Global disparities in the epilepsy treatment gap: a systematic review
Ana-Claire Meyer, Tarun Dua, Juliana Ma, Shekhar Saxena & Gretchen Birbeck
To describe the magnitude and variation of the epilepsy treatment gap worldwide.
We conducted a systematic review of the peer-reviewed literature published from 1 January 1987 to 1 September 2007 in all languages using PubMed and EMBASE. The purpose was to identify population-based studies of epilepsy prevalence that reported the epilepsy treatment gap, defined as the proportion of people with epilepsy who require but do not receive treatment. Negative binomial regression models were used to assess trends and associations.
The treatment gap was over 75% in low-income countries and over 50% in most lower middle- and upper middle-income countries, while many high-income countries had gaps of less than 10%. However, treatment gaps varied widely both between and within countries. They were significantly higher in rural areas (rate ratio, RR: 2.01; 95% confidence interval, CI: 1.40–2.89) and countries with lower World Bank income classification (RR: 1.55; 95% CI: 1.32–1.82). There was no significant trend in treatment gap over time (RR: 0.92; 95% CI: 0.79–1.07).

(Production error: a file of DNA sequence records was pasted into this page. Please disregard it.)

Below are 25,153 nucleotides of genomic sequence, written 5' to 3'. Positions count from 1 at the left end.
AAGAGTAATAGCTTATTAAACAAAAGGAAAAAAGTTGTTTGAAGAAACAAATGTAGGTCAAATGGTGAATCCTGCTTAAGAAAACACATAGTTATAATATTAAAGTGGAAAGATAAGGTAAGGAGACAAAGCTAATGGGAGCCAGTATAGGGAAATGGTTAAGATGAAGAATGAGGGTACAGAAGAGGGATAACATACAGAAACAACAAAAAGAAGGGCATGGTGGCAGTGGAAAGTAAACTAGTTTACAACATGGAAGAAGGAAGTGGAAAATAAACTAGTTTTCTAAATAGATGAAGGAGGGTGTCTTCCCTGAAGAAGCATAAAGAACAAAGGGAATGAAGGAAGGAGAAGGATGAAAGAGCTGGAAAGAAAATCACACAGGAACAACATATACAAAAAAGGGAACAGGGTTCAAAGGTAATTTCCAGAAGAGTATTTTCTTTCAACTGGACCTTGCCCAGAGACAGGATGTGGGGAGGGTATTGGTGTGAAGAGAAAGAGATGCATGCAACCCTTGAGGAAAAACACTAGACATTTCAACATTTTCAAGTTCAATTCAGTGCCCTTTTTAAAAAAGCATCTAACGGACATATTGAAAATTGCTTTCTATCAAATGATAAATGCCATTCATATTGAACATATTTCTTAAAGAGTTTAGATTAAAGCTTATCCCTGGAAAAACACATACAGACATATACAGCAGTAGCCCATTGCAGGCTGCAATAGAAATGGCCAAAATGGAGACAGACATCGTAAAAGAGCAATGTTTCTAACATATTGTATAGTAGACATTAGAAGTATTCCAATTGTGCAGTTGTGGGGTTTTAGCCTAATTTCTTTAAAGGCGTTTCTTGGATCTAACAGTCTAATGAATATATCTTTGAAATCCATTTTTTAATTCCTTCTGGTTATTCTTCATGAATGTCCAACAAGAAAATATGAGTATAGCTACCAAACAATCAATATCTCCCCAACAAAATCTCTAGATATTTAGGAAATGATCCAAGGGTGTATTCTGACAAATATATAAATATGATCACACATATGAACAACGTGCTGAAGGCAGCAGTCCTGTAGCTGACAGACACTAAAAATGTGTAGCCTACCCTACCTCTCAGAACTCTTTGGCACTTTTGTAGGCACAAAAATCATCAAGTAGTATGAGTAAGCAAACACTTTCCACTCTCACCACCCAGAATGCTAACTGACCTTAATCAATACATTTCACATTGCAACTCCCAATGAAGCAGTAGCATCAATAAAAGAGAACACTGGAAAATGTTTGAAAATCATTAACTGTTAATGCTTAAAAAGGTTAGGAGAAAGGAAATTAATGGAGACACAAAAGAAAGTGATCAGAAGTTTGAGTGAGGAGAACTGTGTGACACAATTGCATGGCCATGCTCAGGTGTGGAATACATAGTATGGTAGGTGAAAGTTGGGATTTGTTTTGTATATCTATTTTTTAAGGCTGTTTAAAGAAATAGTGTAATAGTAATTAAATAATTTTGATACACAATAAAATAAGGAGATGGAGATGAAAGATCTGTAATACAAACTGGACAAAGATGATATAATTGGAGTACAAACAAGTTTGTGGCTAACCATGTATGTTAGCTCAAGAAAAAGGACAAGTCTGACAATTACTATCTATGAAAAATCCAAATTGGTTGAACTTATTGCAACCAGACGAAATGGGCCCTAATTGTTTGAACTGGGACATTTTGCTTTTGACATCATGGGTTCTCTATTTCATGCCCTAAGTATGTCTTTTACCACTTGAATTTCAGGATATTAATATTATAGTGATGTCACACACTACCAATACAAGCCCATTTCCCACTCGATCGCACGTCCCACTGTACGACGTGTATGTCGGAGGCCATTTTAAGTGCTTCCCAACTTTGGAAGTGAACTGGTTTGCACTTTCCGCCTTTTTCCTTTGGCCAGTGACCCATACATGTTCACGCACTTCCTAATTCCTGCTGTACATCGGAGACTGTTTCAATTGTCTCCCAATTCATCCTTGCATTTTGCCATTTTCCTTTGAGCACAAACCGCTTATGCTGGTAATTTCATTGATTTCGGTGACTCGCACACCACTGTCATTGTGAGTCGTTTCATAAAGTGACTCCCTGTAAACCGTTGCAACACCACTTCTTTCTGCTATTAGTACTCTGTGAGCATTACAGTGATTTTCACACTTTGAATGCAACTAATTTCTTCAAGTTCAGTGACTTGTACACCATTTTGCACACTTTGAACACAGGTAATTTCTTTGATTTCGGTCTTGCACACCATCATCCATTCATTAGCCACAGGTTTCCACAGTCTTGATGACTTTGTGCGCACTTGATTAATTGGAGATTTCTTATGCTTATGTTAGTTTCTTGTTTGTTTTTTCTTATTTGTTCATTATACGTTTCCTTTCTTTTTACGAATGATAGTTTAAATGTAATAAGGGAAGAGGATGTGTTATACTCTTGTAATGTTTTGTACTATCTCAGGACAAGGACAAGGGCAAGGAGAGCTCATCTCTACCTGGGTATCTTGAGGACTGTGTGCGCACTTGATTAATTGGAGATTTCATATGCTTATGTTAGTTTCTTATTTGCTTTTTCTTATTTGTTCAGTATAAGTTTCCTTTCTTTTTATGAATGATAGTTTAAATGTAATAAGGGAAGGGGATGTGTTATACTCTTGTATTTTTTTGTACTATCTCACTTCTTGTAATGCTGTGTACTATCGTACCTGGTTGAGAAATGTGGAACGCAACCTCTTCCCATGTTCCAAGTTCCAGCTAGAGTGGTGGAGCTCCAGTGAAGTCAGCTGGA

There is dramatic global disparity in the care for epilepsy between high- and low- income countries, and between rural and urban settings. Our understanding of the factors affecting the treatment gap is limited; future investigations should explore other potential explanations of the gap.